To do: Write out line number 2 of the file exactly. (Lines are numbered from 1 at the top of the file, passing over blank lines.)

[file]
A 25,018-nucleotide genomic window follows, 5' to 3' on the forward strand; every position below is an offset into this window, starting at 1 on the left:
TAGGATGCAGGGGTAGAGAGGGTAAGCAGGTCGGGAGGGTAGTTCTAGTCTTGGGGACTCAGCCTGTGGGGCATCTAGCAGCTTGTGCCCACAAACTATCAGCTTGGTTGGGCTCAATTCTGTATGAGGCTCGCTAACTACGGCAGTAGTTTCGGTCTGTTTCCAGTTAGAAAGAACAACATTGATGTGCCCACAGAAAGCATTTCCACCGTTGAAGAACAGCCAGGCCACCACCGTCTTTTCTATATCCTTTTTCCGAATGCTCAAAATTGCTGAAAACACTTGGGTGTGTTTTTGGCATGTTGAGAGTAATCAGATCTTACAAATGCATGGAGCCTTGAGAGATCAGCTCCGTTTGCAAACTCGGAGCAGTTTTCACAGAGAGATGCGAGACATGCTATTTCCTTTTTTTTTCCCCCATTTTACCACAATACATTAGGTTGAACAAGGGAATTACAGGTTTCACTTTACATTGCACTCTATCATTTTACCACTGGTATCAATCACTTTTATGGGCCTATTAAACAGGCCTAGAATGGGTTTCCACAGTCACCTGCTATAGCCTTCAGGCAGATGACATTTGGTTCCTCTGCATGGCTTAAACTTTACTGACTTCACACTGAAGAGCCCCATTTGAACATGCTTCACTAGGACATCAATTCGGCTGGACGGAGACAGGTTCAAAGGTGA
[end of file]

TAGGATGCAGGGGTAGAGAGGGTAAGCAGGTCGGGAGGGTAGTTCTAGTCTTGGGGACTCAGCCTGTGGGGCATCTAGCAGCTTGTGCCCACAAACTATCAGCTTGGTTGGGCTCAATTCTGTATGAGGCTCGCTAACTACGGCAGTAGTTTCGGTCTGTTTCCAGTTAGAAAGAACAACATTGATGTGCCCACAGAAAGCATTTCCACCGTTGAAGAACAGCCAGGCCACCACCGTCTTTTCTATATCCTTTTTCCGAATGCTCAAAATTGCTGAAAACACTTGGGTGTGTTTTTGGCATGTTGAGAGTAATCAGATCTTACAAATGCATGGAGCCTTGAGAGATCAGCTCCGTTTGCAAACTCGGAGCAGTTTTCACAGAGAGATGCGAGACATGCTATTTCCTTTTTTTTTCCCCCATTTTACCACAATACATTAGGTTGAACAAGGGAATTACAGGTTTCACTTTACATTGCACTCTATCATTTTACCACTGGTATCAATCACTTTTATGGGCCTATTAAACAGGCCTAGAATGGGTTTCCACAGTCACCTGCTATAGCCTTCAGGCAGATGACATTTGGTTCCTCTGCATGGCTTAAACTTTACTGACTTCACACTGAAGAGCCCCATTTGAACATGCTTCACTAGGACATCAATTCGGCTGGACGGAGACAGGTTCAAAGGTGA